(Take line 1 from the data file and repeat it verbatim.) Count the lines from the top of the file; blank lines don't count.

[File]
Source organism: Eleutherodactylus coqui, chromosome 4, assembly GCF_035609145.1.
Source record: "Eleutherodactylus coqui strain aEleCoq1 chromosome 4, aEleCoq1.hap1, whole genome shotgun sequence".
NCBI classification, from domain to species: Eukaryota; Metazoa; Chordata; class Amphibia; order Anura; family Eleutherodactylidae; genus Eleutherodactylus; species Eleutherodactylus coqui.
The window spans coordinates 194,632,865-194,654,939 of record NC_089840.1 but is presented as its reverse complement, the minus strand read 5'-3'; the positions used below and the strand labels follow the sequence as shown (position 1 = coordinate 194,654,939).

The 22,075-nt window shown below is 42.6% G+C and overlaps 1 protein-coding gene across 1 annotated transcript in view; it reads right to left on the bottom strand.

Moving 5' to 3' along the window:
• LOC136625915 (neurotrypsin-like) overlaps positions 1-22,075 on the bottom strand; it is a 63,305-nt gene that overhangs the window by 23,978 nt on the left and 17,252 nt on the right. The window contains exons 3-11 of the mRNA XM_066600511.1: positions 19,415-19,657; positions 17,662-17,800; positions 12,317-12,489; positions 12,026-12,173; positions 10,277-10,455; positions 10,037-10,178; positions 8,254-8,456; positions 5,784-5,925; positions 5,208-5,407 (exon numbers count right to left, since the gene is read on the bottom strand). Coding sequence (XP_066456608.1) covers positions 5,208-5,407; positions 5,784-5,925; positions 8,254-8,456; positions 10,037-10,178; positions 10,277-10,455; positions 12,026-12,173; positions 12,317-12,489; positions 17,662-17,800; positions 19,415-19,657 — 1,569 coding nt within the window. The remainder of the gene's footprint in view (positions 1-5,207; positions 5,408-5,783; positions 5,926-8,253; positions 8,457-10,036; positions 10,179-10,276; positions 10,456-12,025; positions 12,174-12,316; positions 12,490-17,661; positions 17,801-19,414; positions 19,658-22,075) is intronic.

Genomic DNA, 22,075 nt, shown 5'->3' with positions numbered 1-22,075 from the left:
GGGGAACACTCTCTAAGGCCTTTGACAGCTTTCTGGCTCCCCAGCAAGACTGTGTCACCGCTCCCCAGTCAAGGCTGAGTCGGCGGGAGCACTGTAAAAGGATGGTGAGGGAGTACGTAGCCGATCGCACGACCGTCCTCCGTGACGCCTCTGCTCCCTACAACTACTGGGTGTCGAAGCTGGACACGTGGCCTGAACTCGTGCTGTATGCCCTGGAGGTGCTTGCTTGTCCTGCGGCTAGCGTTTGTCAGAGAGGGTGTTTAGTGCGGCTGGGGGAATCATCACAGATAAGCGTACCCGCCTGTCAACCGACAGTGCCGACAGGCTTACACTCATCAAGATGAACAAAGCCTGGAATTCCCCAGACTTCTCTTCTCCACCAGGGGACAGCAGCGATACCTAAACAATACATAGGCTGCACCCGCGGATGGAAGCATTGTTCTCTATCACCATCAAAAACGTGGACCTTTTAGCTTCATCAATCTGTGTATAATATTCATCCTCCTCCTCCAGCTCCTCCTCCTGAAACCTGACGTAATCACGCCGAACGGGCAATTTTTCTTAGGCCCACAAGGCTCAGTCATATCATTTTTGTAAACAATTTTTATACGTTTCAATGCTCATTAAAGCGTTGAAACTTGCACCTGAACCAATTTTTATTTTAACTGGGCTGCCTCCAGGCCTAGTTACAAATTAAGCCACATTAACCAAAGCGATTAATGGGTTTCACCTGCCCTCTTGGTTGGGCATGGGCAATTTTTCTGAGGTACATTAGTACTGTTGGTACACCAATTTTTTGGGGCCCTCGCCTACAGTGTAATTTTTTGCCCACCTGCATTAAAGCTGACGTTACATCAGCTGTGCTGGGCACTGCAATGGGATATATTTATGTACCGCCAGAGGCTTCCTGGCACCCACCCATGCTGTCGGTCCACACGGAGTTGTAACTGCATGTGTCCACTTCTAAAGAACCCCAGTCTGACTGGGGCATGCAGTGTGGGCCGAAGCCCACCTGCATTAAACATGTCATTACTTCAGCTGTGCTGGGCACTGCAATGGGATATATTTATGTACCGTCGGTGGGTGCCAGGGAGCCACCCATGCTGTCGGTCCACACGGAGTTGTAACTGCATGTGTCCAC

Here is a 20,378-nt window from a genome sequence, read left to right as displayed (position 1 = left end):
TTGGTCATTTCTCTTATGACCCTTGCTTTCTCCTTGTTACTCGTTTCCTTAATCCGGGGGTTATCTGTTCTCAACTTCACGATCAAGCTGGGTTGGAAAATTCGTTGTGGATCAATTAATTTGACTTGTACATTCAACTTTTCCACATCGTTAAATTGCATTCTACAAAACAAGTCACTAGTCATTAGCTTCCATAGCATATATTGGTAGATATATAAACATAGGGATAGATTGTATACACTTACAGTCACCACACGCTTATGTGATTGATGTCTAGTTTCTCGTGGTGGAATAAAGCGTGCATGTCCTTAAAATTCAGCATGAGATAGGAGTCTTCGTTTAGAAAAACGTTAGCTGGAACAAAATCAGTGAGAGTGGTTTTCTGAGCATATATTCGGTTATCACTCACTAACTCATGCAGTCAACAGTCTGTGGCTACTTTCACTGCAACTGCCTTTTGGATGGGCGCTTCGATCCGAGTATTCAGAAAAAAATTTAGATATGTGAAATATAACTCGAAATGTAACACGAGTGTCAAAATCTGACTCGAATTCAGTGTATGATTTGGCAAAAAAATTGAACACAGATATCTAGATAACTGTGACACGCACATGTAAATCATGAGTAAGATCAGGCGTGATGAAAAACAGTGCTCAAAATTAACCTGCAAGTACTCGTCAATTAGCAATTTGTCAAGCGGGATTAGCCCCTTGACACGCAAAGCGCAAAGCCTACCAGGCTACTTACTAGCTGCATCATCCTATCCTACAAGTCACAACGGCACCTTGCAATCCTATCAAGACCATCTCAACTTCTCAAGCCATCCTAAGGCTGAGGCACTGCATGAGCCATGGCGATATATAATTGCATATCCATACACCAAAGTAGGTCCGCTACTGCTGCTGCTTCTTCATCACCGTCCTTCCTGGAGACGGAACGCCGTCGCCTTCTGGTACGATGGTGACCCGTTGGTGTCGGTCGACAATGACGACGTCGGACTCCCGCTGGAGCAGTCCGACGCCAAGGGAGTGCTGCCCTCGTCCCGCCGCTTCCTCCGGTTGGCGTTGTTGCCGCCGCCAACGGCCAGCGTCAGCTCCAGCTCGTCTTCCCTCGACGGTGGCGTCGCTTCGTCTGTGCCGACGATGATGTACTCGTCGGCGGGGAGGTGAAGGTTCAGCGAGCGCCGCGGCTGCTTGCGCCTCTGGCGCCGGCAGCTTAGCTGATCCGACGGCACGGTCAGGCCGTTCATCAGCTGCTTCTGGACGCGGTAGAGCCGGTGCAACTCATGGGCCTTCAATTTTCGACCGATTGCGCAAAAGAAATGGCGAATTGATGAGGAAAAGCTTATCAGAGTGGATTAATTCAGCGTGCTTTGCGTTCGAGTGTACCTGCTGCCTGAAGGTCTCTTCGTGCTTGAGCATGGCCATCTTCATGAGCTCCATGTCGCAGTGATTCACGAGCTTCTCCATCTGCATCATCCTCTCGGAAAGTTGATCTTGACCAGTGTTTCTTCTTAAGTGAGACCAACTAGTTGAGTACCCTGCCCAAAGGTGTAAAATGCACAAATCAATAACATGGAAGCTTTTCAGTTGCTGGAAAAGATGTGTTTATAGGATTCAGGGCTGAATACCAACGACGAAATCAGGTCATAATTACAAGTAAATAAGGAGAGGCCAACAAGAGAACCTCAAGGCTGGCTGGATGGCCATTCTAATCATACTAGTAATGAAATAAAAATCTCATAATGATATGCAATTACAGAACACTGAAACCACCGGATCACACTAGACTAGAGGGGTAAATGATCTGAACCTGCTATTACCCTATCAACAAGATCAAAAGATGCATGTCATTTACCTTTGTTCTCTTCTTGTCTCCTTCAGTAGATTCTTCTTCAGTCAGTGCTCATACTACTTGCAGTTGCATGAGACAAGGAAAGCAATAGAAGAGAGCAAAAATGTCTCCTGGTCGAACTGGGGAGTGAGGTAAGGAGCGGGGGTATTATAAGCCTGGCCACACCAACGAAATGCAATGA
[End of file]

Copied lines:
Source organism: Eleutherodactylus coqui, chromosome 4, assembly GCF_035609145.1.